Police search for suspects in animal cruelty cases
KANSAS CITY, Kan. (KCTV) -- KCK police are investigating two cases of animal cruelty so outrageous, they’ve taken to social media to find their abusers.
The pictures of the dogs are tough to look at. Police say these are not cases of neglect, but “outright cruelty.” The abuse the animals suffered is not just heartbreaking, it’s a crime.
The first was found at 2000 N. 13th St in Kansas City, KS. Animal control officers named him Wyatt, which means “Brave in War.” A second was found a few weeks later, near 2900 N. 64 Terrace. Officers named her Laila, for boxer Laila Ali, because she’s such a fighter.
You can see in the photos released by KCKPD that Wyatt is wearing two collars. He also had a rope around his neck. Animal control officers believe that he was constantly trying to escape his abuser. The second collar was much tighter, indicating it was added after extreme weight loss.
“He had wounds from chewing on himself to break free or boredom or basically starvation,” said Ashley Scott, director of Animal Control. “He was almost mutilating himself.”
Laila was also emaciated. The veterinarian that examined her noted that her legs were constricted, almost malformed.
“We did notice she had some type of curvature to her back and her legs were not formed properly,” said Scott. “They’re bent in a weird way. She also had pressure sores on our bones which tells us that she may have been crated for a long period of time.”
Laila was so weak that she could only stand for two minutes at a time.
Both were in such terrible shape that they were immediately fostered out so they would have close supervision while healing.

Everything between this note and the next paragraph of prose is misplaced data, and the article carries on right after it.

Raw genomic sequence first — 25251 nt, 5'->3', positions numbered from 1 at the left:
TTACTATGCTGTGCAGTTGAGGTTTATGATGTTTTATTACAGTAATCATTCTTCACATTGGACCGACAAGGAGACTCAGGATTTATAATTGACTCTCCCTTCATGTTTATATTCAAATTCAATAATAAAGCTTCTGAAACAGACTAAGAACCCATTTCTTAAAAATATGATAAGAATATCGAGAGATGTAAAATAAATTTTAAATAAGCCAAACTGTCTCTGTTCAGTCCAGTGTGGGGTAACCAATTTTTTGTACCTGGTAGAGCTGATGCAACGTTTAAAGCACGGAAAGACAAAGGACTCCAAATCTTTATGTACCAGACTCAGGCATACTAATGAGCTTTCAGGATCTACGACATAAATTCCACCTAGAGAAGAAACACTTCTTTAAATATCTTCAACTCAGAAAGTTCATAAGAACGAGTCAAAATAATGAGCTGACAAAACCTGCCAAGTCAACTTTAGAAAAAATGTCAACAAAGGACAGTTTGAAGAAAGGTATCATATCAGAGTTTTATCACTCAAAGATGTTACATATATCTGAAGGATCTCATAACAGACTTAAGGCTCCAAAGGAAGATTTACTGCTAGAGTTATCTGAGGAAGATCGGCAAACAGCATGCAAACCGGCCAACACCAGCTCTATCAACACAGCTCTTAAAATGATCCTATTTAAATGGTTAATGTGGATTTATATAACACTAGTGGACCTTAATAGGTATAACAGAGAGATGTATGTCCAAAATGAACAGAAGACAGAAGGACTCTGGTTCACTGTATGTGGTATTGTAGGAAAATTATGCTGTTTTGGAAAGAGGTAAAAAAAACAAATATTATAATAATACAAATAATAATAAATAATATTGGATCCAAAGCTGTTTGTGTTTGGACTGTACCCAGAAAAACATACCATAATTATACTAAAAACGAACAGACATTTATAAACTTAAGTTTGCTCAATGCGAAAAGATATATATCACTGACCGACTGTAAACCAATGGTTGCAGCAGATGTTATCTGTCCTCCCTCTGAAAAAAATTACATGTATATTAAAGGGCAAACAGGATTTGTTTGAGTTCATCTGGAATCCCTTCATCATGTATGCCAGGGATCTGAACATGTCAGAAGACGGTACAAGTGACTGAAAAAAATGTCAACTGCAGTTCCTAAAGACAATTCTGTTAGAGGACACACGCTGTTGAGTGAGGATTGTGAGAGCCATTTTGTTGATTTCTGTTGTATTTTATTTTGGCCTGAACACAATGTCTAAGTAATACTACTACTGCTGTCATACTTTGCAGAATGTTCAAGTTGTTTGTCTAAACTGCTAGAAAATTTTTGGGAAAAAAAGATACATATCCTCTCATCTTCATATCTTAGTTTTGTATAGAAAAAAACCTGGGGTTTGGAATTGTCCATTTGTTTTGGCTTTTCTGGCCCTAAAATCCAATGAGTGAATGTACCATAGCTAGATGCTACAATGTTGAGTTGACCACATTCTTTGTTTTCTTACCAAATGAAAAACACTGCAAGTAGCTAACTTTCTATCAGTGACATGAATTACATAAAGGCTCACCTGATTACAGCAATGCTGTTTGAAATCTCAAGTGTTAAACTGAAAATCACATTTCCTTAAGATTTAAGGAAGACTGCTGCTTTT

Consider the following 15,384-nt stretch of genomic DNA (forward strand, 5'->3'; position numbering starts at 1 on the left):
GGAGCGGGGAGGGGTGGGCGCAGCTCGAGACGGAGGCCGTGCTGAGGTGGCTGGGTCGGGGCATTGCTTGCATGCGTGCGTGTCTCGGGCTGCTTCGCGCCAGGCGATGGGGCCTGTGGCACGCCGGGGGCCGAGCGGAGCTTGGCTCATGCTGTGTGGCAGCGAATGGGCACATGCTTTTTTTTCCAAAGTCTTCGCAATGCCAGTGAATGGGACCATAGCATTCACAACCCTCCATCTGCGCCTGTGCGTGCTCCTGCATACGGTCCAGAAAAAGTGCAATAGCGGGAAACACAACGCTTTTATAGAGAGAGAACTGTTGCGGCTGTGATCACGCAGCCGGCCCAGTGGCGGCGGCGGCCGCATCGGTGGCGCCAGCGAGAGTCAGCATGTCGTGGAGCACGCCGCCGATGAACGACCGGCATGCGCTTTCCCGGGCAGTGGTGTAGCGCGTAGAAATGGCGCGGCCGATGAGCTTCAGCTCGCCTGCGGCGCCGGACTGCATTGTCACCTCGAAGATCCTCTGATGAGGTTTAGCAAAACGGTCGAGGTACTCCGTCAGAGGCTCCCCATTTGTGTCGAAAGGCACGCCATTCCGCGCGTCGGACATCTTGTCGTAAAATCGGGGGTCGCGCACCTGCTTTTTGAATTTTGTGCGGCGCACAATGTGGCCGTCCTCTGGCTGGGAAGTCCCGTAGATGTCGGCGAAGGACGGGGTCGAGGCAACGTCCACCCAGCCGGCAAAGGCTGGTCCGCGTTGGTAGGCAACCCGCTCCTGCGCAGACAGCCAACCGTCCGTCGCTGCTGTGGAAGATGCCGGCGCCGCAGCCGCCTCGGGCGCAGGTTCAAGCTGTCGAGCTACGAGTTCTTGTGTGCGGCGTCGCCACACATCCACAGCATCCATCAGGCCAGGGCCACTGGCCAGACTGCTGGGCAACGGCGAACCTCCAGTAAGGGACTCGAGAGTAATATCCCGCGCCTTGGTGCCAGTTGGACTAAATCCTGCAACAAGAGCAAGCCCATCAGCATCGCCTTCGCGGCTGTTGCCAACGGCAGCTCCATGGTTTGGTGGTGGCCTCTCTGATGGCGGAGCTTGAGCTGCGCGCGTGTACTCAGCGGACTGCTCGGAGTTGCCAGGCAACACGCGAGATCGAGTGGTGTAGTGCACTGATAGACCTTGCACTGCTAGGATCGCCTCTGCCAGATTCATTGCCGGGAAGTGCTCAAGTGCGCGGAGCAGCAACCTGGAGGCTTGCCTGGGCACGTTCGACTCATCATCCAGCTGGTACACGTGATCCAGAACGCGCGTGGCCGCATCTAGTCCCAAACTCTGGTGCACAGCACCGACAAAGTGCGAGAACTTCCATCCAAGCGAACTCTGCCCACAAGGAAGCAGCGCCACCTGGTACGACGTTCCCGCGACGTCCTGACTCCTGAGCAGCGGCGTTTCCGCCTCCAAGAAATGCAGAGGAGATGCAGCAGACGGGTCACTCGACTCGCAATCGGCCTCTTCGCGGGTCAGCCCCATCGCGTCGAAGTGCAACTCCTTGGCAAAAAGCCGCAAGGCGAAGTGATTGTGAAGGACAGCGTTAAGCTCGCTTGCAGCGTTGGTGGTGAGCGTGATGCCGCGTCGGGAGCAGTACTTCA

How the dogs are doing now
Laila is being fostered in Manhattan, KS. She appears to be improving. She’s gained three pounds already and is playing with other dogs in her foster family’s yard.
Wyatt is being fostered in Blue Springs, MO, with Michelle Gentry. She is confident Wyatt will return to health, but the recovery for both dogs is expected to take about six months.
“The end of his tail is raw, so when he wags it, if it’s hit, it bleeds,” said Gentry.
Gentry feeds Wyatt numerous small meals a day nursing him to health. And when our team visited, he was also given treats to help calm him. He’s come a long way in just a few weeks.
“He gets everything he wants,” said Gentry.
She struggles to understand how a pet could be treated this way.
“To do this to an animal that just loves you is horrific,” said Gentry. “I mean, unimaginable.”
KCK police posted about the dogs and warn that if people will do this to their pet, you have to wonder what else they’re capable of.
“If someone can hurt an animal, what else can they do?” asks Scott. “What are they doing to their children in the home? What are they doing to their spouse? What are they doing to the rest of the community?”
They believe someone in the community will recognize these animals. They were likely found near where they lived as they could not move far in their conditions.
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